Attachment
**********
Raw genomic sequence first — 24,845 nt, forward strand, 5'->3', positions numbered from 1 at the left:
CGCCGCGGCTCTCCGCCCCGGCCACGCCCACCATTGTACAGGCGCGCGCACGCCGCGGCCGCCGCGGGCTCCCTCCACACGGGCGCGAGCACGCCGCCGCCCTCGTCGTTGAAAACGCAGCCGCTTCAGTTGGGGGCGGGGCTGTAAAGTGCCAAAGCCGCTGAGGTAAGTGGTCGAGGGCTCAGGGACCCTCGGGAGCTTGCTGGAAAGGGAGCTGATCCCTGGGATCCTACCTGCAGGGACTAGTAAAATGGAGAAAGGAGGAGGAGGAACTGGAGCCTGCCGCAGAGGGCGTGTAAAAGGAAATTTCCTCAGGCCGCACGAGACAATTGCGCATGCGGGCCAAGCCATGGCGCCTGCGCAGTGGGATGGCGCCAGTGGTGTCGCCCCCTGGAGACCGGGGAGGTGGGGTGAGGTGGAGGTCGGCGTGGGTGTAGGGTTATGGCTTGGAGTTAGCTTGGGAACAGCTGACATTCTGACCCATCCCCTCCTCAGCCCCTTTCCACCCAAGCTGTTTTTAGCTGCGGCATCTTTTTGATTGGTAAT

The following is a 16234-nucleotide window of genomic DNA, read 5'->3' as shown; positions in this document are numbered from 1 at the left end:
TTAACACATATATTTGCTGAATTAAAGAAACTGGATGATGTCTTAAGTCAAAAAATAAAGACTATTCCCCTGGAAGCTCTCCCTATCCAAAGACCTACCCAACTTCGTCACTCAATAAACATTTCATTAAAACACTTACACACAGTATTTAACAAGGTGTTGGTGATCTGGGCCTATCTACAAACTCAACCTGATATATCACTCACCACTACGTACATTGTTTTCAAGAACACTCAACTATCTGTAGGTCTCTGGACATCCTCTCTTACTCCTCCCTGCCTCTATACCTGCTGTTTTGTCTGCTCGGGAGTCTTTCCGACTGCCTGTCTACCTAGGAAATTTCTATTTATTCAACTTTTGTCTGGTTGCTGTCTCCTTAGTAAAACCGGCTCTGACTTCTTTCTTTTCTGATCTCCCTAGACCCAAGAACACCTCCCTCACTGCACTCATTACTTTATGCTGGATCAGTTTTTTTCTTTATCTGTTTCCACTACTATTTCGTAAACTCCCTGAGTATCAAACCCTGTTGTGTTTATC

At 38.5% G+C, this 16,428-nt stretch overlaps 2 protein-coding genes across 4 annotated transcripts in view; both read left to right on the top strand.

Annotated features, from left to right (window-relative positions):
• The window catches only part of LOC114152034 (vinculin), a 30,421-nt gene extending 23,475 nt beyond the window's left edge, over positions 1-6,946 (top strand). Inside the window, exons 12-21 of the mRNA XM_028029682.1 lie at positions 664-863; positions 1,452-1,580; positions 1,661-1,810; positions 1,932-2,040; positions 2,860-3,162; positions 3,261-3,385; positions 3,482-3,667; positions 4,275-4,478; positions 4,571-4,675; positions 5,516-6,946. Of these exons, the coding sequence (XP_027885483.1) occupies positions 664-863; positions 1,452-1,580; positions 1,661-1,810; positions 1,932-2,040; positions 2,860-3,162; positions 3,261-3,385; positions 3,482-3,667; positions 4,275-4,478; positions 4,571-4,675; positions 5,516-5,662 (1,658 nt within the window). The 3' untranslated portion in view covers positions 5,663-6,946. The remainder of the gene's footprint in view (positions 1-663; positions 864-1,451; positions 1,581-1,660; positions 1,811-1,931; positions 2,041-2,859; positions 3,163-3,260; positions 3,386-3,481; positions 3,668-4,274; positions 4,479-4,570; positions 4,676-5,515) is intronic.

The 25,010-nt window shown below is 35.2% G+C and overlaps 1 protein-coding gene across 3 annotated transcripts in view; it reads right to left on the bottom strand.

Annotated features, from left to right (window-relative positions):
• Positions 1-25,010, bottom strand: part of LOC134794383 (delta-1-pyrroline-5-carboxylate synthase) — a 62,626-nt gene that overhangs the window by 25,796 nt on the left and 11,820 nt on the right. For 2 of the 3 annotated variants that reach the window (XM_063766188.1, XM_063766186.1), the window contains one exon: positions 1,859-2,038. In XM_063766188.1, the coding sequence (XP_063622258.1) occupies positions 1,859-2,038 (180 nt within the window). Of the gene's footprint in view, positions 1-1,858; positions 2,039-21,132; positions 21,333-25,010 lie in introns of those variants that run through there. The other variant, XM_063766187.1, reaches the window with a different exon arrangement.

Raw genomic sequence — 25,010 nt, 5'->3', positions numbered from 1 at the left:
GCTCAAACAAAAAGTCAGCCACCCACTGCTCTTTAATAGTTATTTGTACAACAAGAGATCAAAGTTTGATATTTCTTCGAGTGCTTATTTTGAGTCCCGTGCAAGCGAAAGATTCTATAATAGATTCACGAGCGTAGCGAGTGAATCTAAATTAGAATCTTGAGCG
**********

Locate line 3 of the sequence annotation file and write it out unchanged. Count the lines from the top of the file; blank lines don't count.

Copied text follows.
The following is a 16234-nucleotide window of genomic DNA, read 5'->3' as shown; positions in this document are numbered from 1 at the left end: